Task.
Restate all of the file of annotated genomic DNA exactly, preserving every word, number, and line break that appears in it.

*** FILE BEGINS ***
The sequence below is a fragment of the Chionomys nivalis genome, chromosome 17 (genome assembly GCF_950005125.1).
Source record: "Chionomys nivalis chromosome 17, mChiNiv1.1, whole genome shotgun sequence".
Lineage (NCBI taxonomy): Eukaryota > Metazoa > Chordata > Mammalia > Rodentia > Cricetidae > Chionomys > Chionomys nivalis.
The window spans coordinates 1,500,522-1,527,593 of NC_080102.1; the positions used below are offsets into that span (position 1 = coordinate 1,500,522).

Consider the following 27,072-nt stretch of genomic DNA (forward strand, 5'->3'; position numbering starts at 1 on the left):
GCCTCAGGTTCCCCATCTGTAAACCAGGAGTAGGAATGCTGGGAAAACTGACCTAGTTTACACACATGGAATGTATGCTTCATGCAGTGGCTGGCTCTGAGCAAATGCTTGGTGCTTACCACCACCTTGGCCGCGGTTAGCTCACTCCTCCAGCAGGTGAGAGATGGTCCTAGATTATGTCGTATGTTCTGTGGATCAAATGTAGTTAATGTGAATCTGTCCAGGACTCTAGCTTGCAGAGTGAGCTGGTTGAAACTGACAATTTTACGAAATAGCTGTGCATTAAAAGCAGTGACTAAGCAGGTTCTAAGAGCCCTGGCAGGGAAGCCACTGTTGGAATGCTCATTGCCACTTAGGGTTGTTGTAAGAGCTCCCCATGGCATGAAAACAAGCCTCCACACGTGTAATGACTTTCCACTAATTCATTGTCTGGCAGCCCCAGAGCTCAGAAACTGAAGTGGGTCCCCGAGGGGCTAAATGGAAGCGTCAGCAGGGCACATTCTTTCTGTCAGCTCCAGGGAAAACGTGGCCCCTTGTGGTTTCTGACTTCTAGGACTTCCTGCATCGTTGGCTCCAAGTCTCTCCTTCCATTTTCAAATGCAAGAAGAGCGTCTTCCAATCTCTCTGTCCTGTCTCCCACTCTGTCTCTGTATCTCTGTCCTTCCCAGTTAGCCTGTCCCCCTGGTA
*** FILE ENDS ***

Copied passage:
The sequence below is a fragment of the Chionomys nivalis genome, chromosome 17 (genome assembly GCF_950005125.1).
Source record: "Chionomys nivalis chromosome 17, mChiNiv1.1, whole genome shotgun sequence".
Lineage (NCBI taxonomy): Eukaryota > Metazoa > Chordata > Mammalia > Rodentia > Cricetidae > Chionomys > Chionomys nivalis.
The window spans coordinates 1,500,522-1,527,593 of NC_080102.1; the positions used below are offsets into that span (position 1 = coordinate 1,500,522).

Consider the following 27,072-nt stretch of genomic DNA (forward strand, 5'->3'; position numbering starts at 1 on the left):
GCCTCAGGTTCCCCATCTGTAAACCAGGAGTAGGAATGCTGGGAAAACTGACCTAGTTTACACACATGGAATGTATGCTTCATGCAGTGGCTGGCTCTGAGCAAATGCTTGGTGCTTACCACCACCTTGGCCGCGGTTAGCTCACTCCTCCAGCAGGTGAGAGATGGTCCTAGATTATGTCGTATGTTCTGTGGATCAAATGTAGTTAATGTGAATCTGTCCAGGACTCTAGCTTGCAGAGTGAGCTGGTTGAAACTGACAATTTTACGAAATAGCTGTGCATTAAAAGCAGTGACTAAGCAGGTTCTAAGAGCCCTGGCAGGGAAGCCACTGTTGGAATGCTCATTGCCACTTAGGGTTGTTGTAAGAGCTCCCCATGGCATGAAAACAAGCCTCCACACGTGTAATGACTTTCCACTAATTCATTGTCTGGCAGCCCCAGAGCTCAGAAACTGAAGTGGGTCCCCGAGGGGCTAAATGGAAGCGTCAGCAGGGCACATTCTTTCTGTCAGCTCCAGGGAAAACGTGGCCCCTTGTGGTTTCTGACTTCTAGGACTTCCTGCATCGTTGGCTCCAAGTCTCTCCTTCCATTTTCAAATGCAAGAAGAGCGTCTTCCAATCTCTCTGTCCTGTCTCCCACTCTGTCTCTGTATCTCTGTCCTTCCCAGTTAGCCTGTCCCCCTGGTA